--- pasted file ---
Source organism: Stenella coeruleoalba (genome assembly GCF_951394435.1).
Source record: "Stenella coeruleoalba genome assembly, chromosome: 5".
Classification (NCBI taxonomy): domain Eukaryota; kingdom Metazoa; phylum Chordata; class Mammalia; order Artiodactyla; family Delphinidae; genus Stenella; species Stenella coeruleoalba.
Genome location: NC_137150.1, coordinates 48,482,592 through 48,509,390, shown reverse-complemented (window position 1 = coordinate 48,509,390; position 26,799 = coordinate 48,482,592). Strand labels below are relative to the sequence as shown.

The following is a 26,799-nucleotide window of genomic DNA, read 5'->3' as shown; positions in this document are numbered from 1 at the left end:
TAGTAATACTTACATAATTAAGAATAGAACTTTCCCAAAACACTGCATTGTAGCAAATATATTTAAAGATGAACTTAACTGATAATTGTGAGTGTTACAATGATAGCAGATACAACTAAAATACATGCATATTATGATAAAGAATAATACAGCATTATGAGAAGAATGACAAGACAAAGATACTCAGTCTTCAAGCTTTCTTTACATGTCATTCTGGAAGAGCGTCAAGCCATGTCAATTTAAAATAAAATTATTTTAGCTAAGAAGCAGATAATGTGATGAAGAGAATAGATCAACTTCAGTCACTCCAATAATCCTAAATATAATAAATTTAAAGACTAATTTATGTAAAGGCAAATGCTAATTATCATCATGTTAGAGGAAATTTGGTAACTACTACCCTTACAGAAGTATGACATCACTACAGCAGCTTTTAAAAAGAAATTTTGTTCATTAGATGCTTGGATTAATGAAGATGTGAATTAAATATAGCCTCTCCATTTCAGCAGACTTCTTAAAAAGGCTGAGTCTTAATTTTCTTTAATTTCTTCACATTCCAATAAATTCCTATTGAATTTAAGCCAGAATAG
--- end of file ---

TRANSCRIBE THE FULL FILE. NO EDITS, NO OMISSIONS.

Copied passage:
Source organism: Stenella coeruleoalba (genome assembly GCF_951394435.1).
Source record: "Stenella coeruleoalba genome assembly, chromosome: 5".
Classification (NCBI taxonomy): domain Eukaryota; kingdom Metazoa; phylum Chordata; class Mammalia; order Artiodactyla; family Delphinidae; genus Stenella; species Stenella coeruleoalba.
Genome location: NC_137150.1, coordinates 48,482,592 through 48,509,390, shown reverse-complemented (window position 1 = coordinate 48,509,390; position 26,799 = coordinate 48,482,592). Strand labels below are relative to the sequence as shown.

The following is a 26,799-nucleotide window of genomic DNA, read 5'->3' as shown; positions in this document are numbered from 1 at the left end:
TAGTAATACTTACATAATTAAGAATAGAACTTTCCCAAAACACTGCATTGTAGCAAATATATTTAAAGATGAACTTAACTGATAATTGTGAGTGTTACAATGATAGCAGATACAACTAAAATACATGCATATTATGATAAAGAATAATACAGCATTATGAGAAGAATGACAAGACAAAGATACTCAGTCTTCAAGCTTTCTTTACATGTCATTCTGGAAGAGCGTCAAGCCATGTCAATTTAAAATAAAATTATTTTAGCTAAGAAGCAGATAATGTGATGAAGAGAATAGATCAACTTCAGTCACTCCAATAATCCTAAATATAATAAATTTAAAGACTAATTTATGTAAAGGCAAATGCTAATTATCATCATGTTAGAGGAAATTTGGTAACTACTACCCTTACAGAAGTATGACATCACTACAGCAGCTTTTAAAAAGAAATTTTGTTCATTAGATGCTTGGATTAATGAAGATGTGAATTAAATATAGCCTCTCCATTTCAGCAGACTTCTTAAAAAGGCTGAGTCTTAATTTTCTTTAATTTCTTCACATTCCAATAAATTCCTATTGAATTTAAGCCAGAATAG